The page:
< Theatre Notebook

Vol. 68, No. 2

2014

Articles

  1. When did George Beeston Join the King's Company? New Information in an Unpublished Letter

    Riki Miyoshi

    The theatrical career of the Restoration actor George Beeston (fl. 1660?-75) is shrouded in mystery. In particular, the lack of details as to when he joined Thomas Killigrew’s acting troupe in London is the cause of much confusion and debate amongst theatre historians. Among the Carte papers, however, held in the Special Collections and Western Manuscripts at the Bodleian Library, Oxford, is a hitherto unpublished letter that sheds new light on the matter. There are many disparate accounts as to which theatrical season George Beeston joined the King’s Company. The Lord Chamberlain’s accounts show that George Beeston was not an official member of the company until August 1669 (qtd. in Biographical Dictionary of Actors 1:413). Yet John Downes, contemporary stage prompter and theatre historian, made a reference to a “Beeston” entering the roster of Killigrew’s troupe as early as 1663 (7). Allardyce Nicoll claimed George was “certainly at the Theatre Royal at the beginning of 1663” (298). More recent scholarship has come to prefer a cautionary halfway point between the two possibilities. Robert D. Hume and Judith Milhous wrote, “George had definitely joined by 1667” and the writers of the Biographical Dictionary of Actors similarly asserted, “He [George Beeston] was certainly the page in The Black Prince on 19 October 1667 at Bridges Street” (Milhous and Hume 7; BDA 1:413).

  2. Drawing in a Theatre: Peacham, de Witt, and the Table-book

    June Schlueter

    In 1994, Peter Stallybrass, Roger Chartier, J. Franklin Mowery, and Heather Wolfe published an essay in Shakespeare Quarterly on “Hamlet’s Tables”, illuminating a practice and a technology that appear to have been ubiquitous in early modern England but that had previously eluded scholars. The essay speaks of the many references in early modern literature to “tables”, “writing-tables”, and “table-books”, small notebooks with waxed pages that enabled one to take notes or sketch pictures with a metal- point stylus. Such drawings were erasable: once the notetaker copied his notes onto ordinary paper ­ perhaps organizing them for insertion in a commonplace book ­ he could remove the original notes with a wet fingertip or sponge and reuse the tables. The invention spoke to the ingenuity of the period, which clearly needed a convenient, portable writing technology. When one traveled, for instance, the conventional tools of writing ­ paper, pen, ink, and an inkhorn ­ could not easily be managed, nor did one always have at his disposal a table and stool. Table-books, sized to fit in one’s pocket and contained within stiff boards, enabled the owner to write without paper, pen, and ink, with the surface of its covers for support.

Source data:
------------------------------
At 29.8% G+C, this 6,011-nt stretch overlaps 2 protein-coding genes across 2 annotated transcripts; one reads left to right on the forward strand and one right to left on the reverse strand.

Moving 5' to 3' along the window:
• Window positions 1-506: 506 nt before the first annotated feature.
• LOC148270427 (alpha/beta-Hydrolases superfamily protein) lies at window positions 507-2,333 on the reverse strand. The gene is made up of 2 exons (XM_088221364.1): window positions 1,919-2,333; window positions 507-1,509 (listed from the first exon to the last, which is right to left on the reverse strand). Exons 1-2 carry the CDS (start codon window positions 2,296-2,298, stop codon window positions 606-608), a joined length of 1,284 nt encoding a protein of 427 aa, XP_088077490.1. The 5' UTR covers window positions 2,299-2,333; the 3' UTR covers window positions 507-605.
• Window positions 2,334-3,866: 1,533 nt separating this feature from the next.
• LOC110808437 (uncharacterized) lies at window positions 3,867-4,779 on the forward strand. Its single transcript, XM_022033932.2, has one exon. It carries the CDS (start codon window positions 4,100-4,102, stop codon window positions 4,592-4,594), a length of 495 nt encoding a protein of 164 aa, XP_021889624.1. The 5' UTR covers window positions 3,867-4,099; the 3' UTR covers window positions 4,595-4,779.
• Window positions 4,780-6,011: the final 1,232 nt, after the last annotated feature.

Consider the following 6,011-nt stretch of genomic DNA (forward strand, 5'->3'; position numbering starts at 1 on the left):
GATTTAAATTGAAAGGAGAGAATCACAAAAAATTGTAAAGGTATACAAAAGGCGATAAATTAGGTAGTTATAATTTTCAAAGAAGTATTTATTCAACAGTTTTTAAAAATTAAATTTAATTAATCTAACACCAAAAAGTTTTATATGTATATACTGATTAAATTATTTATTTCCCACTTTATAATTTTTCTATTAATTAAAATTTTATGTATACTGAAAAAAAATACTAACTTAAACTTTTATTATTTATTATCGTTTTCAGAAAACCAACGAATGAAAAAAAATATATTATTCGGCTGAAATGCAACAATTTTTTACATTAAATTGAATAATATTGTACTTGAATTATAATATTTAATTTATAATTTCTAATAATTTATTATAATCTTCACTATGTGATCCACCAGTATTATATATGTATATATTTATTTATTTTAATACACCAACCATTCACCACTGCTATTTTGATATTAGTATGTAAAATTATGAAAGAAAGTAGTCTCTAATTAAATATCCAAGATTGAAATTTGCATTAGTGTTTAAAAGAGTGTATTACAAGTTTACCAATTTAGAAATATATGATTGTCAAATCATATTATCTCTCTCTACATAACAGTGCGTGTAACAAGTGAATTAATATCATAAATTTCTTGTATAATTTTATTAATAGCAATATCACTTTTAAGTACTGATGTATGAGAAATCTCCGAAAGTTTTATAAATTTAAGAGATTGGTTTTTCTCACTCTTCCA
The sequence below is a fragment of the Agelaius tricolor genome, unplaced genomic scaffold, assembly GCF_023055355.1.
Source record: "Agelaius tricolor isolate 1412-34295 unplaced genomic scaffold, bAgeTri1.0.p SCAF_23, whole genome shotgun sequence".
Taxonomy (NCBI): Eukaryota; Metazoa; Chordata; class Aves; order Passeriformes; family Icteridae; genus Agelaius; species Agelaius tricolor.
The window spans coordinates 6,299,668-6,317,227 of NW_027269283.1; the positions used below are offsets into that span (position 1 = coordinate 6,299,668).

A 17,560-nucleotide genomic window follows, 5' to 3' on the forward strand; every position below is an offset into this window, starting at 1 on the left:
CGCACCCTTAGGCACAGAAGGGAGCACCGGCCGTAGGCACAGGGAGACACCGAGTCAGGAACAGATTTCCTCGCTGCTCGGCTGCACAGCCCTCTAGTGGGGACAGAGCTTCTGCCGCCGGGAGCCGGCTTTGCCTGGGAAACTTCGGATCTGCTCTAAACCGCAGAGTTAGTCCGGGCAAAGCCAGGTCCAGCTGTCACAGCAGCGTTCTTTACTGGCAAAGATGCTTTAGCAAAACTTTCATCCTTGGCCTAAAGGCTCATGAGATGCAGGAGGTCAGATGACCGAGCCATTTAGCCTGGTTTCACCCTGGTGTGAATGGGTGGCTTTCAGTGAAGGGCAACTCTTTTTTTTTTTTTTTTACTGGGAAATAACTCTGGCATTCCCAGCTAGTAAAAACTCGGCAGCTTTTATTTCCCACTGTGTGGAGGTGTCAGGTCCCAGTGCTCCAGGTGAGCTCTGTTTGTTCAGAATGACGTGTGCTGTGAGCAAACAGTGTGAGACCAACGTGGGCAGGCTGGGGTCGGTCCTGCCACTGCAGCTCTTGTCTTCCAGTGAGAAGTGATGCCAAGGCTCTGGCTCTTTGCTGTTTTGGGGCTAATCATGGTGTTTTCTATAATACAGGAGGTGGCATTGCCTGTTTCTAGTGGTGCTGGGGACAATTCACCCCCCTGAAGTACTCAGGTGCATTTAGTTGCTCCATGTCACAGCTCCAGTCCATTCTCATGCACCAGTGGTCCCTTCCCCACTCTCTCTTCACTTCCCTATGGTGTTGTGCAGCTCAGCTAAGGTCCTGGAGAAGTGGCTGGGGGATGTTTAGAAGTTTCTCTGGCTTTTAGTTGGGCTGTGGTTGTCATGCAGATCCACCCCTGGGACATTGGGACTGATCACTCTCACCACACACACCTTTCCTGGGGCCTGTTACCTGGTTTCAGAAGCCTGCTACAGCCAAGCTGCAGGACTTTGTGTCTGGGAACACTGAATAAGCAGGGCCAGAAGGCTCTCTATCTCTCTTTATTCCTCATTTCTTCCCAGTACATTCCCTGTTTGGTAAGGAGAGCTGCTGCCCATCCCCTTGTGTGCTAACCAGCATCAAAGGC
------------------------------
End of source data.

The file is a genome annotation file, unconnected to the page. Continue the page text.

3. Pierrots Perfected: Louis Rehil and Artistic Developments in Concert Party Entertainment on the London & Provincial Stage, 1900-1930

    Bernard Ince

    In the Foreword to the late Clarkson Rose’s informative book Beside the Seaside, the theatre historian W. Macqueen-Pope described the concert party genre as the “Cinderella of the Theatrical Art” and “sadly neglected”, but asserted that “in no branch is more expert knowledge and wider talent required” (9). This book, published in 1960, followed the earlier well-known works of Ernest Short, and in particular of Christopher Pulling, that touch briefly on aspects of concert party history within the wider context of popular entertainment (Short and Compton-Rickett 242-49; Short 147-56; Pulling 143- 65). The subject of concert party immediately evokes the spectacle of the Pierrot troupe entertaining young and old from a seaside pitch, or of the costume concert party performing at a Spa or Pier Pavilion, powerful images integral to the social and cultural history of the late nineteenth and early twentieth centuries. The latter period experienced the rapid growth of an industry whose importance to the local economy was recognised as early as 1910 (Robins 26-28). This dynamic was encouraged in part by the Urban District Councils whose system of competitive tendering for a Pierrot pitch or beach space generated valuable seasonal revenue (see for example Stage, 2 Nov. 1911: 33). Concert and alfresco entertainments were also of social importance as an outlet for all classes as leisure time increased, and the transport network expanded to support coastal enterprises (Walton 27, 94; Nield 96-104). The music publishing industry also benefitted since the songs composed by artists were lucrative not only for themselves but also for their publishers (Pulling 236-42). No comprehensive history of the genre has been written however, and although several valuable publications for the general reader have been published in recent years,2 academic interest is only now emerging as exemplified by David Calvert’s work on the British Pierrot tradition.

BOOK REVIEWS

The Quality of Mercy: Reflections on Shakespeare

Peter Brook

Finding Sampson Penley

Alan Stockwell

Edwin Booth A Biography and Performance History

Arthur W. Bloom

Putting on Panto to Pay for the Pinter

Chris Abbott

Theatre, Performance and Analogue Technology: Historical Interfaces and Intermedialities

Kara Reilly (ed.)

British Avant-Garde Theatre

Claire Warden

Passionate Playgoing in Early Modern England

Allison P. Hobgood

When did George Beeston Join the King’s Company? New Information in an Unpublished Letter –§– Drawing in a Theatre: Peacham, de Witt, and the Table-book –§– Pierrots Perfected: Louis Rehil and Artistic Developments in Concert Party Entertainment on the London & Provincial Stage, 1900-1930.

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